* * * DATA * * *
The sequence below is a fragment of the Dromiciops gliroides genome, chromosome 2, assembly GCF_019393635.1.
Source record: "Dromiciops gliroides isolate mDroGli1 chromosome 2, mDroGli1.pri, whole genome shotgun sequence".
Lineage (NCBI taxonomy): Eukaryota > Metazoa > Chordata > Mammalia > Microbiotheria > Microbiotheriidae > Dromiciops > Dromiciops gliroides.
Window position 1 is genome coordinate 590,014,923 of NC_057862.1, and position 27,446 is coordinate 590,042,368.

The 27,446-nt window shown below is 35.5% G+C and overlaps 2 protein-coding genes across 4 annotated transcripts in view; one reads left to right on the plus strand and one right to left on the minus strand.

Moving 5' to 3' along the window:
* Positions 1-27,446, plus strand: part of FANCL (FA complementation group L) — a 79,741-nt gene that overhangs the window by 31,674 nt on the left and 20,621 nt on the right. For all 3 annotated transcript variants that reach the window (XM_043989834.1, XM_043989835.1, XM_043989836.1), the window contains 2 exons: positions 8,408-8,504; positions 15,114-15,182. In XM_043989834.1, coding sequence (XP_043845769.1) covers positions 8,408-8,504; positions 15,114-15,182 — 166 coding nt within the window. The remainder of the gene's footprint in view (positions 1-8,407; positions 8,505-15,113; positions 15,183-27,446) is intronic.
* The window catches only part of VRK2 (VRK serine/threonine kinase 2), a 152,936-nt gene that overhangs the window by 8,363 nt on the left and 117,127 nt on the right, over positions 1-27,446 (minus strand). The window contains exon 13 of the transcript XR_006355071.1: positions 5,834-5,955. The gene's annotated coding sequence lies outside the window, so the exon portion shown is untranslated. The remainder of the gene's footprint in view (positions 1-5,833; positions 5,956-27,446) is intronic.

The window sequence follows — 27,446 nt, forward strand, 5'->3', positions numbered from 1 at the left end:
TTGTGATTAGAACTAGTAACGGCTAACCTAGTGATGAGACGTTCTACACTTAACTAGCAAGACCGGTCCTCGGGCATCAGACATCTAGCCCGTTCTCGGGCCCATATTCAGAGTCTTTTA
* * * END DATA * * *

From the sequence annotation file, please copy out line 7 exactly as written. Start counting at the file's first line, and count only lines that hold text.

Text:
* Positions 1-27,446, plus strand: part of FANCL (FA complementation group L) — a 79,741-nt gene that overhangs the window by 31,674 nt on the left and 20,621 nt on the right. For all 3 annotated transcript variants that reach the window (XM_043989834.1, XM_043989835.1, XM_043989836.1), the window contains 2 exons: positions 8,408-8,504; positions 15,114-15,182. In XM_043989834.1, coding sequence (XP_043845769.1) covers positions 8,408-8,504; positions 15,114-15,182 — 166 coding nt within the window. The remainder of the gene's footprint in view (positions 1-8,407; positions 8,505-15,113; positions 15,183-27,446) is intronic.